©2010 Burt Prelutsky

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Thursday, March 18, 2010

The Great Obama Debate (Part One)

by Burt Prelutsky

I know someone who hosts a very popular radio talk show. Even though we’re friends and political allies, it’s been years since he’s invited me on as a guest. That wouldn’t be so bad, but when you realize that nobody at Fox, where I have no friends, has ever invited me on, you might better understand why my wonderful books don’t tend to wind up on best seller lists.

But let us get back to Homer, an alias I’m saddling him with because he asked that I not use his real name. It all began a week ago when I was driving on the freeway and, for what seemed like the millionth time, I heard Homer refer to Barack Obama’s brilliance. In the past, I have taken Bill O’Reilly to task for this very same offense, but I don’t know Mr. O’Reilly and if I wrote to him for any reason other than to rave about “A Bold Fresh Piece of Humanity” or buy some of his paraphernalia, he would ignore me.
But because I’ve known Homer for several years, I decided to send him an email. He replied. Then I replied to his reply and he replied to mine. Because he’s a good guy, he agreed to let me devote an article to our exchanges.

He only asked that I change his name. The way he put it was that “It’s better to keep it anonymous because otherwise it’s another pointless feud between prominent people who agree on everything important.” I would only disagree about our both being prominent people. Honesty, not modesty, compels me to say that while Homer is prominent, I am not. I should be. I should also be rich and handsome, but you play the hand you’re dealt.

It all began with my writing “Although I generally agree with you, I found myself agreeing with the caller who took you to task for constantly referring to Obama as brilliant. I understand that you don’t wish to be seen as an Obama-basher and that you simply wish to give him credit whenever the rare opportunity offers itself.

“I do agree with you about brilliance not necessarily being a prerequisite to winning elections or being president. I also agree with you that Eisenhower was smarter than Adlai Stevenson, a man I always felt was born to play Hamlet in real life.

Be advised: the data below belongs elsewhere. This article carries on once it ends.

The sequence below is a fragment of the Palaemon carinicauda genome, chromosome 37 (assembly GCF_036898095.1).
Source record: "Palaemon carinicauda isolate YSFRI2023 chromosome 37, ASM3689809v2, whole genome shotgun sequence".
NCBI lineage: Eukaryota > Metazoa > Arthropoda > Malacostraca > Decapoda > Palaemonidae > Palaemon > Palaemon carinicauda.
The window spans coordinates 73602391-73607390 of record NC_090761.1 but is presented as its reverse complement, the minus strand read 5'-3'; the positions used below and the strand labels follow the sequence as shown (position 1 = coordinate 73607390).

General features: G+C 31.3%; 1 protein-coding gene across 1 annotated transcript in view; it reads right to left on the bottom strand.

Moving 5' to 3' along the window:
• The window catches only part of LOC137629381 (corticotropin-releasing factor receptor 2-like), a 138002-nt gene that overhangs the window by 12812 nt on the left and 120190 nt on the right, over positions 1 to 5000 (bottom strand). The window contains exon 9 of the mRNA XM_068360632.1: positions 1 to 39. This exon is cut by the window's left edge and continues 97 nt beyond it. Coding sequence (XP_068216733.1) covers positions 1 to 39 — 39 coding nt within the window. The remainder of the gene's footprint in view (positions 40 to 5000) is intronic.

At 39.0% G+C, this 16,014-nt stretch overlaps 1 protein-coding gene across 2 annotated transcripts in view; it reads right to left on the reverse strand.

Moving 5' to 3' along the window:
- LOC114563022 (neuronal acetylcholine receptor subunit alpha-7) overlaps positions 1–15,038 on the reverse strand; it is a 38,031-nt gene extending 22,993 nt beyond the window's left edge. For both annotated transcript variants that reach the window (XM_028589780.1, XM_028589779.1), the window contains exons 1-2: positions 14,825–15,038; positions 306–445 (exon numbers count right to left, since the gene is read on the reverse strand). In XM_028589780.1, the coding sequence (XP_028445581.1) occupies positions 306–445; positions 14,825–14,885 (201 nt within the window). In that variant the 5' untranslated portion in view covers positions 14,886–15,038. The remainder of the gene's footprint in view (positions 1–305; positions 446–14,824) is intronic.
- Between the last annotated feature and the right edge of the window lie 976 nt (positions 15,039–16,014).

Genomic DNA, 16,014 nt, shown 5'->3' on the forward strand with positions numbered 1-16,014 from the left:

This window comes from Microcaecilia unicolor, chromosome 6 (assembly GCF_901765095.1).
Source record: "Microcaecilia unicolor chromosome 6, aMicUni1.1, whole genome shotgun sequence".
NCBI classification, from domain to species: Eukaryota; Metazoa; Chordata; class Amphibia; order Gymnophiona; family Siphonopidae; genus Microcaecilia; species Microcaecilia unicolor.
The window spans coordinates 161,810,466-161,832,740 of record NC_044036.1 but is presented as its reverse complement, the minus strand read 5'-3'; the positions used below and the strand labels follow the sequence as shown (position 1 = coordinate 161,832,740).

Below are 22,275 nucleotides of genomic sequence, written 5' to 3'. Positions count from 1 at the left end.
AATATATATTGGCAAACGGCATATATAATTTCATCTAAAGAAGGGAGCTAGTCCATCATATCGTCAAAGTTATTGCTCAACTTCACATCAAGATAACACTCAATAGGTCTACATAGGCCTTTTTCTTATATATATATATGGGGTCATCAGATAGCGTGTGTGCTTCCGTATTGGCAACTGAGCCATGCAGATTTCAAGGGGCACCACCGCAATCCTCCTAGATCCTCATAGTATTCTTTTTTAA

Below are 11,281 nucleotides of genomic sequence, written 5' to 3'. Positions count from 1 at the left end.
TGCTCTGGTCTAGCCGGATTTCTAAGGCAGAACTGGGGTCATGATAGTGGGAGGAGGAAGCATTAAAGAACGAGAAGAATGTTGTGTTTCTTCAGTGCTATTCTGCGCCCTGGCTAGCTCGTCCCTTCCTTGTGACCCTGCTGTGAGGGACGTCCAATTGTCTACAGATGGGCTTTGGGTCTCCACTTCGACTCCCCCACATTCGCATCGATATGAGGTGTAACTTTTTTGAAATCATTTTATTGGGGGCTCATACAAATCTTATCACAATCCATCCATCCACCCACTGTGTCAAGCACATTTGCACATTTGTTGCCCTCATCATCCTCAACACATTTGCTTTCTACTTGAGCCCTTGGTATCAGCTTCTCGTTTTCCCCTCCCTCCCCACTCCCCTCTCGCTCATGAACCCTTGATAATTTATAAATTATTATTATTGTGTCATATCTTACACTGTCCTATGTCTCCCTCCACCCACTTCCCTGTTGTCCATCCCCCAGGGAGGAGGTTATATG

“Still, I don’t think you need to keep calling Obama brilliant in order to prove that you’re not overly partisan. Okay, he graduated from Harvard. But if attending an Ivy League school is proof of brilliance, then, as Mandy Patinkin’s Montoya said to Wallace Shawn’s Vizzini in The Princess Bride, I don’t think the word means what you think it means.”

By the next day, I hadn’t heard back from Homer, but on his show, I heard him lash out at a caller who dared call Obama’s brilliance into question. That led me to send along the following email: “Perhaps my earlier message set you off because you sounded angrier than I had ever heard you when you took on the caller who disagreed with you.

“But for the record, I have never heard any conservative claim that Obama is stupid. That isn’t the basis for their reasonable objections to him and his administration, so when you and Bill O’Reilly keep insisting that Obama is brilliant, it has an air of condescension. It’s similar to Joe Biden’s assuring the world that Obama is clean.

“However, if your defense of his brilliance is based, as you indicated on Thursday’s show, on Obama’s having been a professor, I think you’re wandering off on a very slippery slope. Bill Ayers, after all, is a professor; Ward Churchill, the faux Indian, is or at least was a professor; Angela Davis is a professor. If these folks are your idea of brilliant people, I would have to assume that you and I speak different languages and that in your language “brilliant” is a synonym for asinine.”

In the following, I have combined Homer’s comments along with my rebuttals.

“No,” Homer began, “your email didn’t set me off.” (I’m glad)

“What sets me off is the utter inability of some conservatives to understand how foolish they look, and how foolish they make us all look, when they take truly absurd public positions suggesting that A) Obama is less intelligent than he is or B) Obama wants the economy to tank and thereby destroy the country.” (A: I haven’t heard conservatives say that Obama is stupid; and B: Perhaps he doesn’t want to destroy the economy, but if that’s the case, one has to wonder why he is pursuing a course that seems to have no other possible result.)

“Concerning all the people you mentioned -- Ayers, Churchill, Angela Davis -- all are clearly bright, if not brilliant.” (I’m really at a loss, Homer, when you say these people are bright. What is your basis for believing that? If it’s simply that they were hired by numbskulls to teach, I can’t argue with you; they were definitely hired. But I find it hard to believe you regard that as proof of their extraordinary brilliance. It’s reminiscent of Hollywood, where any schnook who is hired to direct a movie is automatically granted genius status.)

“As Jimmy Carter memorably proved -- and as I’ve said repeatedly on the air -- there is a world of difference between intelligence and smarts.” (I’ve heard you say it and I agree completely.)